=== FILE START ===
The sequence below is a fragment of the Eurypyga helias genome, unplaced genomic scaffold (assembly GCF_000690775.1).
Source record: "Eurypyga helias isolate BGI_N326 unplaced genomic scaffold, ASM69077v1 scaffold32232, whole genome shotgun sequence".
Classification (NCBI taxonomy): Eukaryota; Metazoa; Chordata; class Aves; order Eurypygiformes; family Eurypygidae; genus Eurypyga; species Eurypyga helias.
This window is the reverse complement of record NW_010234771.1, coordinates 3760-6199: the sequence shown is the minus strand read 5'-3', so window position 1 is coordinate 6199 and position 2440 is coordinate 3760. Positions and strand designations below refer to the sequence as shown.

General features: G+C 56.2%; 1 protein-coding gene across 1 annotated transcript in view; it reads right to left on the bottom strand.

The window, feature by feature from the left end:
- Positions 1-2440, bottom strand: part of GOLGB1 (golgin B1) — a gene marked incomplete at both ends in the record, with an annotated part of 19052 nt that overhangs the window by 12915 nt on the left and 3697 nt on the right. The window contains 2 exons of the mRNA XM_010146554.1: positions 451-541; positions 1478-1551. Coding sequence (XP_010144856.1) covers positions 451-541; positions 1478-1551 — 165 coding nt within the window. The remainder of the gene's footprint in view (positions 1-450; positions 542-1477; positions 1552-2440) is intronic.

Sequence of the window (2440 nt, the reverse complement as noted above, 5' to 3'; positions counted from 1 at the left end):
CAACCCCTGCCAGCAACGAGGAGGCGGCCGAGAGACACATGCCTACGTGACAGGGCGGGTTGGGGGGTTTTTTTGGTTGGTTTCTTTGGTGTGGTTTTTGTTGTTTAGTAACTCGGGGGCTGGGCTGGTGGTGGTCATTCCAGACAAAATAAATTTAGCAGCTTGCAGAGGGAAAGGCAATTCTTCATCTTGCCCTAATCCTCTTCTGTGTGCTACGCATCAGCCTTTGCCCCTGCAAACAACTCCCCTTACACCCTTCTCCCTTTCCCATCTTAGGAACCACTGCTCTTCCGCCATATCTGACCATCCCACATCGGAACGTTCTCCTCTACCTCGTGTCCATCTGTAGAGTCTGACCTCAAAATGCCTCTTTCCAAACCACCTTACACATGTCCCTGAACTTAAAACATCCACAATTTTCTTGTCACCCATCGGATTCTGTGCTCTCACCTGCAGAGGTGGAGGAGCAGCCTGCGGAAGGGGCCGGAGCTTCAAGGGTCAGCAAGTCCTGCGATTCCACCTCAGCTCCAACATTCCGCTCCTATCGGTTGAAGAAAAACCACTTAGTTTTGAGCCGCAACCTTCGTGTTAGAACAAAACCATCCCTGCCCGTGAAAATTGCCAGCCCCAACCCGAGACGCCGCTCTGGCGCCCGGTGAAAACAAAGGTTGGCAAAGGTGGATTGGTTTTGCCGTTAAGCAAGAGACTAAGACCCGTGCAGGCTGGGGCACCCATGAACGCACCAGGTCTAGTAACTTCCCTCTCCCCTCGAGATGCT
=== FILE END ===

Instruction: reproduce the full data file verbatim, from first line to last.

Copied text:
The sequence below is a fragment of the Eurypyga helias genome, unplaced genomic scaffold (assembly GCF_000690775.1).
Source record: "Eurypyga helias isolate BGI_N326 unplaced genomic scaffold, ASM69077v1 scaffold32232, whole genome shotgun sequence".
Classification (NCBI taxonomy): Eukaryota; Metazoa; Chordata; class Aves; order Eurypygiformes; family Eurypygidae; genus Eurypyga; species Eurypyga helias.
This window is the reverse complement of record NW_010234771.1, coordinates 3760-6199: the sequence shown is the minus strand read 5'-3', so window position 1 is coordinate 6199 and position 2440 is coordinate 3760. Positions and strand designations below refer to the sequence as shown.

General features: G+C 56.2%; 1 protein-coding gene across 1 annotated transcript in view; it reads right to left on the bottom strand.

The window, feature by feature from the left end:
- Positions 1-2440, bottom strand: part of GOLGB1 (golgin B1) — a gene marked incomplete at both ends in the record, with an annotated part of 19052 nt that overhangs the window by 12915 nt on the left and 3697 nt on the right. The window contains 2 exons of the mRNA XM_010146554.1: positions 451-541; positions 1478-1551. Coding sequence (XP_010144856.1) covers positions 451-541; positions 1478-1551 — 165 coding nt within the window. The remainder of the gene's footprint in view (positions 1-450; positions 542-1477; positions 1552-2440) is intronic.

Sequence of the window (2440 nt, the reverse complement as noted above, 5' to 3'; positions counted from 1 at the left end):
CAACCCCTGCCAGCAACGAGGAGGCGGCCGAGAGACACATGCCTACGTGACAGGGCGGGTTGGGGGGTTTTTTTGGTTGGTTTCTTTGGTGTGGTTTTTGTTGTTTAGTAACTCGGGGGCTGGGCTGGTGGTGGTCATTCCAGACAAAATAAATTTAGCAGCTTGCAGAGGGAAAGGCAATTCTTCATCTTGCCCTAATCCTCTTCTGTGTGCTACGCATCAGCCTTTGCCCCTGCAAACAACTCCCCTTACACCCTTCTCCCTTTCCCATCTTAGGAACCACTGCTCTTCCGCCATATCTGACCATCCCACATCGGAACGTTCTCCTCTACCTCGTGTCCATCTGTAGAGTCTGACCTCAAAATGCCTCTTTCCAAACCACCTTACACATGTCCCTGAACTTAAAACATCCACAATTTTCTTGTCACCCATCGGATTCTGTGCTCTCACCTGCAGAGGTGGAGGAGCAGCCTGCGGAAGGGGCCGGAGCTTCAAGGGTCAGCAAGTCCTGCGATTCCACCTCAGCTCCAACATTCCGCTCCTATCGGTTGAAGAAAAACCACTTAGTTTTGAGCCGCAACCTTCGTGTTAGAACAAAACCATCCCTGCCCGTGAAAATTGCCAGCCCCAACCCGAGACGCCGCTCTGGCGCCCGGTGAAAACAAAGGTTGGCAAAGGTGGATTGGTTTTGCCGTTAAGCAAGAGACTAAGACCCGTGCAGGCTGGGGCACCCATGAACGCACCAGGTCTAGTAACTTCCCTCTCCCCTCGAGATGCT